We love school gardens! And parents can do a lot to make them a success. They teach science, allow open space green time, produce fresh food, and nurture caring and responsible young people. We’ve enjoyed working with our children’s schools and thought we’d share with you some school garden tips on how parents can be involved.
Read on for school garden tips and how parents can make them great ⬇
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Connect with resources
One of the helpful things parents can do is put two-and-two together and find resources for teachers and schools to be able to keep the school garden going.
Slow Food USA, for example, has a National School Garden Program which provides you with a guide and free seeds. Lowes and Home Depot have grants and gift certificates. High Mowing Seeds donates organic seeds to school garden programs.
It takes a little Googling, and maybe a few phone calls, but there’s lots more resources out there to explore. And parents can be a big help with tracking down these resources.
Offer your expertise
If you are an expert gardener, or an educated botanist or biologist, or maybe you know a lot about different types of foods and plants … schools would love to have you share! You might be just the right person to give a special class or lecture. Or maybe even help to volunteer heading up a science project.
Talk to your child’s teacher or school to see what might be possible.
For example, in Cape Coral, Florida the Cape Coral Charter Authority is pairing technology with its school garden. Maybe you have technology expertise that could be paired with plants. From the Cape Coral Daily Breeze —
Students will also step outside of the box when it comes to the typical school garden.
“They will look at genetically what’s happening with the plants using technology,” Superintendent Nelson Stephenson said.
“That’s the kind of things we want to do with technology,” he added.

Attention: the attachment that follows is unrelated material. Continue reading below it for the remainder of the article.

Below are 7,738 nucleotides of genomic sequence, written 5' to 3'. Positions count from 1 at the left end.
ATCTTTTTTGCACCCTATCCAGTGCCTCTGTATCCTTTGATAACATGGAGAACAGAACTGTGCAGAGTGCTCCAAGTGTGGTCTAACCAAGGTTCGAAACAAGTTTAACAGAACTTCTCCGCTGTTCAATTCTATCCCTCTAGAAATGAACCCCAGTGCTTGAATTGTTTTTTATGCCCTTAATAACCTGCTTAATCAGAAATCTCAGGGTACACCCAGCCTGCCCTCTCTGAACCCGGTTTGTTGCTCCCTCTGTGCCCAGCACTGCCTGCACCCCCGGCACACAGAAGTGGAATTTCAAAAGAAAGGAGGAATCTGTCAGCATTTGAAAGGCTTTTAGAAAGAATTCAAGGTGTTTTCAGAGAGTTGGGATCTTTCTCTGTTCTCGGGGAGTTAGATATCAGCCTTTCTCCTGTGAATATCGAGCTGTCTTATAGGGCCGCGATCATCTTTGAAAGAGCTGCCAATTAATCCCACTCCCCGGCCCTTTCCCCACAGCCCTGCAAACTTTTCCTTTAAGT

Look for community collaboration
Pairing the local community with a school garden often requires a volunteer parent liaison to open the possibilities and keep the pairing going. Perhaps you can help with a farm-to-school program that coordinates your school garden and local farms in supplying fresh food for the school lunch.
Or maybe your school garden could connect with food banks to supply fresh food.
On example comes from Lincoln High School in Tacoma, Washington which was recently awarded the 2016 Fresh Results Award from the Washington Food Coalition for its partnership with St. Leo Food Connection. The program took the food produced by students in their horticulture and agriculture programs and brought that produce to low-income people in their community.
As a parent, you could research more about the Lincoln High School program and duplicate the effort in your neighborhood.
Utilize Scout Troops and Eagle Projects
Creating a school gardens is a perfect project for boys to get their Eagle. Many schools would like to have a school garden and have a space for it, but they lack the manpower and resources to get it off the ground.
Once you have the space identified, your boy can talk with a landscaping expert to plan the space. Donations of supplies — like irrigation products and plants — can be found. Then the volunteers — your local church, the parents at the school, and older teens are usually eager to make it work on a Saturday.
Not all school gardens have to be about vegetables either. You can consider have a native plant garden or a pollinator garden.
Spring Avenue Elementary School in LaGrange, Illinois used to have a vegetable garden but switched over to a native plant garden. Says Jenny Hall, chairwoman of the PTO Garden Committee at mySuburbanLife.com —
Originally, each class at the school would plant a crop, so the garden was a way for children to get involved with gardening and to learn more about where food comes from. But, it became difficult to maintain the crops over the summer. Now with the native plants, the children are able to learn more about the plants that were used by Native Americans.